The internet is a fickle place. A good amount of the time, people are doing everything they can to get you to respond in a specific way to a picture, an article, or an attempt by someone else to troll. However, when it comes to the launch of a film that is beloved across many generations, a unique thing happens: the Internet goes on self-policed lockdown. People don’t want to know what happens. They prefer to remain in blissful ignorance until they see it for themselves and make their own evaluations. And woe be to the individual who chooses to violate that unwritten code!
(Don’t worry; I’m not going to be that person)
Suffice it to say that Star Wars: The Force Awakens is a grand return to the galaxy far, far away that we all have come to love over the last thirty-seven years. Director and co-writer JJ Abrams knew he had to accomplish three main things: 1) bridge the unseen gap between Return of the Jedi and his film; 2) instill a powerful story that beats true to the Star Wars ethos; and 3) not tick off legions of die-hard fans in doing so. Mission accomplished.
There’s a nice blend of old and new in the film, from the planet sequences to the familiar faces (Han Solo, Chewbacca, C-3PO, R2-D2, and Leia—all of whom need zero introduction) and an inevitable new cast of characters, led by John Boyega (Finn), Daisy Ridley (Rey), and Oscar Isaac (Poe Dameron). In fact, if I have a quibble about the movie, it’s that it plays a little too much to the nostalgia side at times. But that aside, this is an extremely fun ride, filled with a nice mix of action, humor, and things you just need to see for yourself. One of the bonuses is that Star Wars: The Force Awakens feels more organic in nature than CGI-laden. The film is filled with lush environments, sweltering deserts, and icy climes that feel out of place in the first three prequels (note: this is a good thing). It tends to draw the viewer into the film more.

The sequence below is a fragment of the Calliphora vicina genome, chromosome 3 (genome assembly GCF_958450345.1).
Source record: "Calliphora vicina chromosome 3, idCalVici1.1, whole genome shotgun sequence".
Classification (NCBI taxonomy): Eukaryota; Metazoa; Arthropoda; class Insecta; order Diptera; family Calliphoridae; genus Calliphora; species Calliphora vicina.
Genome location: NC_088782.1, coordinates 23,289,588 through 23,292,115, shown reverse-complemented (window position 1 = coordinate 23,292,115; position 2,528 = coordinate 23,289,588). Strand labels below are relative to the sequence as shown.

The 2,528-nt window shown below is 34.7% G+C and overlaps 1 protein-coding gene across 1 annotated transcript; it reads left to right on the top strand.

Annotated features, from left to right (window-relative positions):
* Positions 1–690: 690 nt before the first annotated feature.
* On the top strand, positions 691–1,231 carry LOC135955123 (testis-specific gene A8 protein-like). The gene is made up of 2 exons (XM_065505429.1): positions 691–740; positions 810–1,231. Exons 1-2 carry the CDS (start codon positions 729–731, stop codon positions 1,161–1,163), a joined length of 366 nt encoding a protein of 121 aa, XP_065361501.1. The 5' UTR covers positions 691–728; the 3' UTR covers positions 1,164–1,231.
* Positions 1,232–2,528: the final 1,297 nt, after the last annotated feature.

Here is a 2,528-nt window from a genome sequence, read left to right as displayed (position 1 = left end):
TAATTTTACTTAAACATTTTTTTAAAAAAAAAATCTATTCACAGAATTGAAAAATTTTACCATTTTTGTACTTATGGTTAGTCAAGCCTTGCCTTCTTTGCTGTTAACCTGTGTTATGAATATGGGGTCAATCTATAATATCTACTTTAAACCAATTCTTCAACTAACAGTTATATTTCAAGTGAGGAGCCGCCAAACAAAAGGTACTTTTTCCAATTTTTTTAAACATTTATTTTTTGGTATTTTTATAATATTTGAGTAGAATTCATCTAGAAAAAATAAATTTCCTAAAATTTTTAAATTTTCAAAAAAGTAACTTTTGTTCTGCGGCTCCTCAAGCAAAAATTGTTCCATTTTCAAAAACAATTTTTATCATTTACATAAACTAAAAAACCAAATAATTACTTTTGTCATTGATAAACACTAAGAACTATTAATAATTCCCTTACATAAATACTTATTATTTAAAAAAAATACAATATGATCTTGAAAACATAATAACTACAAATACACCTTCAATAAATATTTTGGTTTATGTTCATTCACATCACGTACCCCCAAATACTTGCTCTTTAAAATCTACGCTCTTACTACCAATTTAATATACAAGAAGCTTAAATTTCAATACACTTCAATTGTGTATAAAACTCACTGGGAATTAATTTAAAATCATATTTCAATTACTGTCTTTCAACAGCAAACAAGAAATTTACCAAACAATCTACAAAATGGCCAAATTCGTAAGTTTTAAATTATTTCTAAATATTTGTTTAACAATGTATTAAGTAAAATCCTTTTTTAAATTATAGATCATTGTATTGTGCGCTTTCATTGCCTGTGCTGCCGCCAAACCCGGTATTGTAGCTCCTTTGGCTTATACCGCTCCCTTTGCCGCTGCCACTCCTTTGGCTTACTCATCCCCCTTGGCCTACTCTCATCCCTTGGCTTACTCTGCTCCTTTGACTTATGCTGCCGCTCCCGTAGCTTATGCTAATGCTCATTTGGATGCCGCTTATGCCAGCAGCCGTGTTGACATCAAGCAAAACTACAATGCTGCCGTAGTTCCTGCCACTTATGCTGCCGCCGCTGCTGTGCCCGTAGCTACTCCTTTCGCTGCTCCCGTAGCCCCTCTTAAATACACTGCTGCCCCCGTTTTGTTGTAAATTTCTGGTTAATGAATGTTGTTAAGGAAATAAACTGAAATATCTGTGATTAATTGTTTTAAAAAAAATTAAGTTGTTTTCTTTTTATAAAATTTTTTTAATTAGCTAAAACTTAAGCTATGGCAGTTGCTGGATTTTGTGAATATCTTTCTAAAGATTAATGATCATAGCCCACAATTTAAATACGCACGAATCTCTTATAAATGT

When it comes to the faith aspects of the film, there’s a lot to talk about in regard to good and evil—as well as a number of other themes. But I’ll mercifully save that for a more in-depth look at the film next week—when a good number of people have seen it and an online discussion can legitimately take place. Until then, it’s best to follow the crowds to the cinema, find a seat, grab a snack (if you so choose), and prepare to be entertained for a few hours. With the state of the world right now, it’s a nice thing to look forward to.